Concerned by the hateful rhetoric that has accompanied President-elect Donald Trump's transition to the White House, a group of 1,200 historians and other scholars have put out a powerful statement urging Americans to stand guard against civil rights abuses.
"Looking back to history provides copious lessons on what is at stake when we allow hysteria and untruths to trample people's rights," the scholars wrote. "We know the consequences, and it is possible, with vigilance and a clear eye on history, to prevent tragedy before it is too late."
The statement was first created by three associate professors at Northwestern University, Oberlin College, and the University of Kansas who were alarmed about parallels between the current political climate and instances throughout history when Americans' rights have been suspended, like during World War II. They originally planned to collect signatures from a small group of scholars and then publish a letter or an op-ed, says Shana Bernstein of Northwestern, one of the organizers, but interest spread quickly as they reached out to their networks.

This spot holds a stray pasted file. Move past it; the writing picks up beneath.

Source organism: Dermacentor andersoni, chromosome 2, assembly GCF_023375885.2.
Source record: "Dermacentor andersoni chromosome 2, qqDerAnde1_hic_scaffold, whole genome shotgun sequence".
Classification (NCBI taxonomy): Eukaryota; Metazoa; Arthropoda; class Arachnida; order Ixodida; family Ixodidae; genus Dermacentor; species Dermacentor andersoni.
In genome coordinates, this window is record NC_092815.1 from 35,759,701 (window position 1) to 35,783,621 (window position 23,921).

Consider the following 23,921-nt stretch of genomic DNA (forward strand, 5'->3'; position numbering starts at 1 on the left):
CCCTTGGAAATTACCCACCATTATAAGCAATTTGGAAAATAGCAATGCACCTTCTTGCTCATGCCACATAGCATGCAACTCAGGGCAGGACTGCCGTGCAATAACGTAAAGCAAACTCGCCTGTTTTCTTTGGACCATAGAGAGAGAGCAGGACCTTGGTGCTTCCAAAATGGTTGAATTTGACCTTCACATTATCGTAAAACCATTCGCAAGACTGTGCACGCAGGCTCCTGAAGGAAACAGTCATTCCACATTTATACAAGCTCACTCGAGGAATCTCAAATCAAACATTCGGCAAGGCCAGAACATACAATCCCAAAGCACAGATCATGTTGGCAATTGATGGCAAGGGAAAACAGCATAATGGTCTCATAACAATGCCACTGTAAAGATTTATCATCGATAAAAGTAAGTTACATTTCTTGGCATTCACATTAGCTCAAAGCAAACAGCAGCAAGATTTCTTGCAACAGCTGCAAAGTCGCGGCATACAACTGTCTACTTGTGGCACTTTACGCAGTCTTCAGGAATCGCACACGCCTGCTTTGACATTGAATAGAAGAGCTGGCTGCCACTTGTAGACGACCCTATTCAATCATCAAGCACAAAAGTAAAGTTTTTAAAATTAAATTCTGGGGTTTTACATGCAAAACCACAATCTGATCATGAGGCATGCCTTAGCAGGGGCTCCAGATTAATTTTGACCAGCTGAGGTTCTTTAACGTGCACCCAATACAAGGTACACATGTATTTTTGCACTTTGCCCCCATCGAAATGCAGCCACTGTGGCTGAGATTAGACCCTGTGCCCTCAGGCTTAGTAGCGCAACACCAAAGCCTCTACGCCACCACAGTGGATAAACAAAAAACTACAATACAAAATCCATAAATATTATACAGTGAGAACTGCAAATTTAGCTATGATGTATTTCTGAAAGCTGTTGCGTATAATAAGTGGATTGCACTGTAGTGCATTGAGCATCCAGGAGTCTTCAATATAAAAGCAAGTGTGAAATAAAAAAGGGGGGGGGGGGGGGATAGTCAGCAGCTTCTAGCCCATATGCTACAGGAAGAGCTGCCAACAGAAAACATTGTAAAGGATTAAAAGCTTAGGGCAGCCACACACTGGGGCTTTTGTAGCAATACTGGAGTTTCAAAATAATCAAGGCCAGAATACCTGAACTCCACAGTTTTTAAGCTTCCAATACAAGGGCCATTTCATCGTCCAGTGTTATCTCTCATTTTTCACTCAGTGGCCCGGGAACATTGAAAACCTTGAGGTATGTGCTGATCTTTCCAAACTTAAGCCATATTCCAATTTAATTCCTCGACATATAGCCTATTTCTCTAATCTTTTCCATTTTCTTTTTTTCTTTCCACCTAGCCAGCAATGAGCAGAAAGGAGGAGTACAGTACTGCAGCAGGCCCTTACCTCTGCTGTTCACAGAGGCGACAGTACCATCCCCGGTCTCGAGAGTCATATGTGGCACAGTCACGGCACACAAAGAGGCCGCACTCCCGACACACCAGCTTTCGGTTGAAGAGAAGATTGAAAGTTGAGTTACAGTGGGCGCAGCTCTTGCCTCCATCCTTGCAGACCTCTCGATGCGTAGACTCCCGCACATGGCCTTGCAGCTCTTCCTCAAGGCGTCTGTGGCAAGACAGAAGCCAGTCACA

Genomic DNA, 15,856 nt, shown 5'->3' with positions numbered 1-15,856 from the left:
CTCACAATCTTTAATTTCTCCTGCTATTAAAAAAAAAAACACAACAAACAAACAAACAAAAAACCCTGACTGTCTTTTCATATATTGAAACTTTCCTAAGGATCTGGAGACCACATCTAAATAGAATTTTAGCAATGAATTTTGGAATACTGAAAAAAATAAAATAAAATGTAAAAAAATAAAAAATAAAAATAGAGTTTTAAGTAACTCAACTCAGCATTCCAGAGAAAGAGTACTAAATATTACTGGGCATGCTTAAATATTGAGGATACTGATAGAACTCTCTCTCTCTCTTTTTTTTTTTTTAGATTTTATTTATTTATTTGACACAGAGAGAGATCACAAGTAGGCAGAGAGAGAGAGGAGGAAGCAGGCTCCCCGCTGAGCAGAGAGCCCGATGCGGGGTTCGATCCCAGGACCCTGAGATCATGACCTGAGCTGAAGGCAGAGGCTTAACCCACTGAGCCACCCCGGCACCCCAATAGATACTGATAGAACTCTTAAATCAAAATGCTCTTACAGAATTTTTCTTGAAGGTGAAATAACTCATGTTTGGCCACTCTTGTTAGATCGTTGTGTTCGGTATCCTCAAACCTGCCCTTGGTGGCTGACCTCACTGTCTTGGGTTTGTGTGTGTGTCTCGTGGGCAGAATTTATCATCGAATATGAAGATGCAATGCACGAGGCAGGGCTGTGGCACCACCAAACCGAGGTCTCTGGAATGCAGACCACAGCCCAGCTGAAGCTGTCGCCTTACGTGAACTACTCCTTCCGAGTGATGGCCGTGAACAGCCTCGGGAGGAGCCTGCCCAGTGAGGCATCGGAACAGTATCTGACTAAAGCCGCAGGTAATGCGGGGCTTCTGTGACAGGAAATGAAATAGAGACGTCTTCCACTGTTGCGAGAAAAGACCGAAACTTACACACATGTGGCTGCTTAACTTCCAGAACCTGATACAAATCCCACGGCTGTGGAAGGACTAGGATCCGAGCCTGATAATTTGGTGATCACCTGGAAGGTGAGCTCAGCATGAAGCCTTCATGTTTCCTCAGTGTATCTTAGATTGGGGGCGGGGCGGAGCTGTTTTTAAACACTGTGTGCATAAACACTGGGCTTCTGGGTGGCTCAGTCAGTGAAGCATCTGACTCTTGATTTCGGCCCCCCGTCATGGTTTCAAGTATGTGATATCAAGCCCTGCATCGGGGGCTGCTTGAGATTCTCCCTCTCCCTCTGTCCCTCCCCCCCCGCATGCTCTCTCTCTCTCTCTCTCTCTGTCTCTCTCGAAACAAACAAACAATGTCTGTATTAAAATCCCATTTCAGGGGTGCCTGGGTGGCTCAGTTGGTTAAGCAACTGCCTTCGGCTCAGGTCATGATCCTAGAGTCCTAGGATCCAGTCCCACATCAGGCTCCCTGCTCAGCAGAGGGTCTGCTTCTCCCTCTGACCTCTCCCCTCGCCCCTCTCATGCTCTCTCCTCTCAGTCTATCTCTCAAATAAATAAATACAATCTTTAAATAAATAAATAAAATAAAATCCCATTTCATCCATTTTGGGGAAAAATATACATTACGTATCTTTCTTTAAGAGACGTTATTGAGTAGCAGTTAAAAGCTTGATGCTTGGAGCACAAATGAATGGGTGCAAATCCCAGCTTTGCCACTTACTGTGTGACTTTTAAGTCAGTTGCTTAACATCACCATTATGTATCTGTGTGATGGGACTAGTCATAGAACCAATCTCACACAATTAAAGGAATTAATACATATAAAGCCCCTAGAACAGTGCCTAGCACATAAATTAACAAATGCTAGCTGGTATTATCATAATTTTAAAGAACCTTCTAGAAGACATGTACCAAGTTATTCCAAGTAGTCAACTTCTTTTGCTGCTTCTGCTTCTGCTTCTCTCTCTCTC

Historians from a range of institutions signed on, including those from Harvard, Yale, Stanford, and many other elite universities, as well as independent scholars. Among the signatories were six Pulitzer Prize winners, a MacArthur "Genius" awardrecipient, five Bancroft Prize winners, and at least 12 Guggenheim Fellows. "I continue to receive inquiries about signing the letter, from people both inside and outside academia," Bernstein says, noting that they only included scholars of US history and related fields.
Their statement raises concerns about an increase in harassment of minorities since the election, as well as Trump's proposal to create a registry that tracks Muslims in the United States. "While we find ourselves in a distinct moment compared to World War II and the Cold War, we are seeing the return of familiar calls against perceived enemies. Alarmingly, justifications for a Muslim registry have cited Japanese American imprisonment during World War II as a credible precedent, and the Professor Watchlist—which speciously identifies 'un-patriotic professors'—is eerily similar to the communist registry of the McCarthy era," they wrote, referring to a new website that accuses college professors of pushing "leftist propaganda." Read full post here